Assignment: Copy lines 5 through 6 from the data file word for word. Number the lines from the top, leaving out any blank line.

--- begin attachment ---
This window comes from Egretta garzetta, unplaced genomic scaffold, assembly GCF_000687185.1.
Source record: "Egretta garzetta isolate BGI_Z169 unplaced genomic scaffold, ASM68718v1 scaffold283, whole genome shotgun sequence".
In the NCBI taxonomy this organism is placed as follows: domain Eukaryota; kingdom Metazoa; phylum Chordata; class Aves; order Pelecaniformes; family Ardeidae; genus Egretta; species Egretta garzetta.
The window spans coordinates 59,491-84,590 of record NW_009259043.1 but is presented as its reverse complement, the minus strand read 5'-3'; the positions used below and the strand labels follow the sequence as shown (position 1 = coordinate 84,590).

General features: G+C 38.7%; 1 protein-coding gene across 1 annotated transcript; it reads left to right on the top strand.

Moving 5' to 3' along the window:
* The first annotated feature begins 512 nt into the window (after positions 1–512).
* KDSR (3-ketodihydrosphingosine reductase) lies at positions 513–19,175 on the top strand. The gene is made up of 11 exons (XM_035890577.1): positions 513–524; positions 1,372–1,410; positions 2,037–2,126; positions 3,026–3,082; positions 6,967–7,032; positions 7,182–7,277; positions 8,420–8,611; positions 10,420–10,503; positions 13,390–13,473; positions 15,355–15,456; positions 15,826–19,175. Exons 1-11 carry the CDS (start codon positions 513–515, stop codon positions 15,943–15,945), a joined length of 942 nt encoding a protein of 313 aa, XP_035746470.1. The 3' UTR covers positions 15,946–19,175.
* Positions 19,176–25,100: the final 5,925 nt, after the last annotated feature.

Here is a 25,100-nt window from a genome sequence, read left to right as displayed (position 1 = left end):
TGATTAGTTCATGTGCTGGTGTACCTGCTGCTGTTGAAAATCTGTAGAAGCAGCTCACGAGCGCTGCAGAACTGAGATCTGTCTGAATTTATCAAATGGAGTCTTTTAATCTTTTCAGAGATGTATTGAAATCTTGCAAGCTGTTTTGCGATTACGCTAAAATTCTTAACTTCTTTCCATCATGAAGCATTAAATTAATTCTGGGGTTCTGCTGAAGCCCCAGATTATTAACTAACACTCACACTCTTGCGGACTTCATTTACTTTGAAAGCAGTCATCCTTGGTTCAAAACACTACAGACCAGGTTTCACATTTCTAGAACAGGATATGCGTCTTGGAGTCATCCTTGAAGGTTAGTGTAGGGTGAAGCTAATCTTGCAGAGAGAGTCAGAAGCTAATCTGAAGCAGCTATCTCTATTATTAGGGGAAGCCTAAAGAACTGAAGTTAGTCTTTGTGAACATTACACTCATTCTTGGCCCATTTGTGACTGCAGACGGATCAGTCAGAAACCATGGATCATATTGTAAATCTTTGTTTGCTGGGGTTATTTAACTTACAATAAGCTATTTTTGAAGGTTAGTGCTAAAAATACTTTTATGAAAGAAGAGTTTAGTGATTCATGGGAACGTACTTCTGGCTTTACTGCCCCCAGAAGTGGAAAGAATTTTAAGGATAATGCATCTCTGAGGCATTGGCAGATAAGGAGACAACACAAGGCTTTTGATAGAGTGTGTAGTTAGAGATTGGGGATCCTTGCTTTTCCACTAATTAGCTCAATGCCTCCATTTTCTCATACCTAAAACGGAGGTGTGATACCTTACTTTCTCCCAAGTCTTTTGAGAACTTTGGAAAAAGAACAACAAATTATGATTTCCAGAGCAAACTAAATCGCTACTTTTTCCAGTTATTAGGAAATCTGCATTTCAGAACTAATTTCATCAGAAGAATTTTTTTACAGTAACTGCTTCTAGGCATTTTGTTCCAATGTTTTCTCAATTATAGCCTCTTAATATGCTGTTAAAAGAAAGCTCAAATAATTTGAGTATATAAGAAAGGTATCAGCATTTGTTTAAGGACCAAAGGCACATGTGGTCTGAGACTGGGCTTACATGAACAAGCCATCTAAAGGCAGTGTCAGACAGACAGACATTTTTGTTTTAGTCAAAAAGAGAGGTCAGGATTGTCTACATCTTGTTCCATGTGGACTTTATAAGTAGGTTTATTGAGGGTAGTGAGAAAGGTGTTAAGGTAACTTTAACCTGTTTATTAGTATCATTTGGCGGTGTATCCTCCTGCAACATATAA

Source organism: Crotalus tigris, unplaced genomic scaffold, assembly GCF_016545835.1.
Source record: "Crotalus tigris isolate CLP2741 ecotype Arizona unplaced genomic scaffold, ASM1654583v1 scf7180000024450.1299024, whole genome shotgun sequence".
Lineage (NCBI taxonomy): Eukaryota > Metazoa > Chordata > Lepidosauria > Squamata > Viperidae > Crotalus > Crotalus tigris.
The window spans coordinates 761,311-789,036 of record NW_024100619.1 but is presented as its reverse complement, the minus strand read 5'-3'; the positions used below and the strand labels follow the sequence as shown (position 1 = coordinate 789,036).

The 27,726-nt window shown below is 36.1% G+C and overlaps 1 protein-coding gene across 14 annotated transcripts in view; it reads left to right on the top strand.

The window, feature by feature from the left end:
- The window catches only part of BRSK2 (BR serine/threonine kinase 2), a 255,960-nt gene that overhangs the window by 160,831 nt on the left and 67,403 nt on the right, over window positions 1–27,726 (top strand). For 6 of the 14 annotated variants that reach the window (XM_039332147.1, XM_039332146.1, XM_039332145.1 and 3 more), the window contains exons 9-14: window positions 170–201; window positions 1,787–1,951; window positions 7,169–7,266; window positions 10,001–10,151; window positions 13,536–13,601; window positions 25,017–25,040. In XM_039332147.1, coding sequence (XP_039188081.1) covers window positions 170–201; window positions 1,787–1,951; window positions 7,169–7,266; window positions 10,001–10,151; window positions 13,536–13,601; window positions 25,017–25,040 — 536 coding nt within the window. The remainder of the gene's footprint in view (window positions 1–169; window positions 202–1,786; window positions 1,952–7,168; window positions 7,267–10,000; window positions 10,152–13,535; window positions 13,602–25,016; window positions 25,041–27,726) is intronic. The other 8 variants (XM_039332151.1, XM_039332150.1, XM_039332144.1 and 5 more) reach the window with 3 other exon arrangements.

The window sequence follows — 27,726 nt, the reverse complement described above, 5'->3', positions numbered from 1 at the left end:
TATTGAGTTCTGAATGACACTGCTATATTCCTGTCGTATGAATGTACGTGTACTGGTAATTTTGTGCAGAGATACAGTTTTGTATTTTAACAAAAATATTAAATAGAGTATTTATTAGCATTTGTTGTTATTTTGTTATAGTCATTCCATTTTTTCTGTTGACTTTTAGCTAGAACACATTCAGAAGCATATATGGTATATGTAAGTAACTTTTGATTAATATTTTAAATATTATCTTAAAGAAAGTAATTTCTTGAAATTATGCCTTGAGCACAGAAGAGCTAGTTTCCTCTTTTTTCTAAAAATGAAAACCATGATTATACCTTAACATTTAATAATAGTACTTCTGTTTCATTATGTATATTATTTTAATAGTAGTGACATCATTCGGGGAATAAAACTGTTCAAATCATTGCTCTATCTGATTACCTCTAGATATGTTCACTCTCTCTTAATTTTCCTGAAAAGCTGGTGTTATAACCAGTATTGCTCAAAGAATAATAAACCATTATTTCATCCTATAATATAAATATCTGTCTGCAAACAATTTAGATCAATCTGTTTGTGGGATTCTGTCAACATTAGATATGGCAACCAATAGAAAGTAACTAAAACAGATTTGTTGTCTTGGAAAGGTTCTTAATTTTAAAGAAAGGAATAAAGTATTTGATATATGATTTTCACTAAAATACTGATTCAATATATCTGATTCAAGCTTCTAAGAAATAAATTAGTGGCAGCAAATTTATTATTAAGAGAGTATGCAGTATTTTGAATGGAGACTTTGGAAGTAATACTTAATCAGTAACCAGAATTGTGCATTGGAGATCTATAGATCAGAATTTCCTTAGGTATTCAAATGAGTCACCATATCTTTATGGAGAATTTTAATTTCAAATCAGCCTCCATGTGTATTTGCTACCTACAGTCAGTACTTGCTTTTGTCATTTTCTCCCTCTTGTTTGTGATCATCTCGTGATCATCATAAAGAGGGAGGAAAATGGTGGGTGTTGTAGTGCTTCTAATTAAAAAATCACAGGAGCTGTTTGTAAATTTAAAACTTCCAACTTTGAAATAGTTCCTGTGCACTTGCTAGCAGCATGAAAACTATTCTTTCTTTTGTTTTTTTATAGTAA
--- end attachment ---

General features: G+C 38.7%; 1 protein-coding gene across 1 annotated transcript; it reads left to right on the top strand.

Moving 5' to 3' along the window: